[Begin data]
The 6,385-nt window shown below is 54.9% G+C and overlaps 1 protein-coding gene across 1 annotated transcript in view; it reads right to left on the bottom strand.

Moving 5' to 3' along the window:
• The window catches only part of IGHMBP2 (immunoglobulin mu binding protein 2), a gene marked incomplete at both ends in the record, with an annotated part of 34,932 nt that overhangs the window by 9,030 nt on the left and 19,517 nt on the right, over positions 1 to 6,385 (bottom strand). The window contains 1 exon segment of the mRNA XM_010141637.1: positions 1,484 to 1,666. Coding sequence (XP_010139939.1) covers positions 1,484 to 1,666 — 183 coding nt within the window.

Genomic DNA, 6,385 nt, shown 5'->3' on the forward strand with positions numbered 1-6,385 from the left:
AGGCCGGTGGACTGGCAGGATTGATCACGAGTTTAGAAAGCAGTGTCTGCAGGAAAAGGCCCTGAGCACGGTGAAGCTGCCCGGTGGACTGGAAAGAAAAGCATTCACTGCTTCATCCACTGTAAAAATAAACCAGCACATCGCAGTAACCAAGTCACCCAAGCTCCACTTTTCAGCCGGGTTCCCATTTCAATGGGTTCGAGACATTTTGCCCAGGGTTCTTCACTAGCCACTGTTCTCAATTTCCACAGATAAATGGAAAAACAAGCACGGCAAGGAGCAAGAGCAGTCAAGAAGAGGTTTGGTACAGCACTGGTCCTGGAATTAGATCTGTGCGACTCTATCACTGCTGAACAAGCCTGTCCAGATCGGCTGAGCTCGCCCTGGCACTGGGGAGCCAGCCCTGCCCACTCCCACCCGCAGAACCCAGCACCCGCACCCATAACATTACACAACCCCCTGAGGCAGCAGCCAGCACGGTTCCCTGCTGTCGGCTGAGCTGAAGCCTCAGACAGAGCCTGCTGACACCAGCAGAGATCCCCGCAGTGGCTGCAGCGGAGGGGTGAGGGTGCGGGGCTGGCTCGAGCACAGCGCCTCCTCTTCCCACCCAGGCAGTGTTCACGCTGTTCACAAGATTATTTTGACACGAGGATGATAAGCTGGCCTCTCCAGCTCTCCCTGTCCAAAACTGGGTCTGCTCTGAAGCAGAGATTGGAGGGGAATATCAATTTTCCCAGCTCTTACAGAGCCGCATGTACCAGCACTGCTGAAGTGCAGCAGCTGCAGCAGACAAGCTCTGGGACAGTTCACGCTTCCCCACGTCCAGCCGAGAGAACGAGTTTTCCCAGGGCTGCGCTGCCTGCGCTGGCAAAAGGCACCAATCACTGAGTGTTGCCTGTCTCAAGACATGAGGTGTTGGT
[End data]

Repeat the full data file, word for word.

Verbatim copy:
The 6,385-nt window shown below is 54.9% G+C and overlaps 1 protein-coding gene across 1 annotated transcript in view; it reads right to left on the bottom strand.

Moving 5' to 3' along the window:
• The window catches only part of IGHMBP2 (immunoglobulin mu binding protein 2), a gene marked incomplete at both ends in the record, with an annotated part of 34,932 nt that overhangs the window by 9,030 nt on the left and 19,517 nt on the right, over positions 1 to 6,385 (bottom strand). The window contains 1 exon segment of the mRNA XM_010141637.1: positions 1,484 to 1,666. Coding sequence (XP_010139939.1) covers positions 1,484 to 1,666 — 183 coding nt within the window.

Genomic DNA, 6,385 nt, shown 5'->3' on the forward strand with positions numbered 1-6,385 from the left:
AGGCCGGTGGACTGGCAGGATTGATCACGAGTTTAGAAAGCAGTGTCTGCAGGAAAAGGCCCTGAGCACGGTGAAGCTGCCCGGTGGACTGGAAAGAAAAGCATTCACTGCTTCATCCACTGTAAAAATAAACCAGCACATCGCAGTAACCAAGTCACCCAAGCTCCACTTTTCAGCCGGGTTCCCATTTCAATGGGTTCGAGACATTTTGCCCAGGGTTCTTCACTAGCCACTGTTCTCAATTTCCACAGATAAATGGAAAAACAAGCACGGCAAGGAGCAAGAGCAGTCAAGAAGAGGTTTGGTACAGCACTGGTCCTGGAATTAGATCTGTGCGACTCTATCACTGCTGAACAAGCCTGTCCAGATCGGCTGAGCTCGCCCTGGCACTGGGGAGCCAGCCCTGCCCACTCCCACCCGCAGAACCCAGCACCCGCACCCATAACATTACACAACCCCCTGAGGCAGCAGCCAGCACGGTTCCCTGCTGTCGGCTGAGCTGAAGCCTCAGACAGAGCCTGCTGACACCAGCAGAGATCCCCGCAGTGGCTGCAGCGGAGGGGTGAGGGTGCGGGGCTGGCTCGAGCACAGCGCCTCCTCTTCCCACCCAGGCAGTGTTCACGCTGTTCACAAGATTATTTTGACACGAGGATGATAAGCTGGCCTCTCCAGCTCTCCCTGTCCAAAACTGGGTCTGCTCTGAAGCAGAGATTGGAGGGGAATATCAATTTTCCCAGCTCTTACAGAGCCGCATGTACCAGCACTGCTGAAGTGCAGCAGCTGCAGCAGACAAGCTCTGGGACAGTTCACGCTTCCCCACGTCCAGCCGAGAGAACGAGTTTTCCCAGGGCTGCGCTGCCTGCGCTGGCAAAAGGCACCAATCACTGAGTGTTGCCTGTCTCAAGACATGAGGTGTTGGT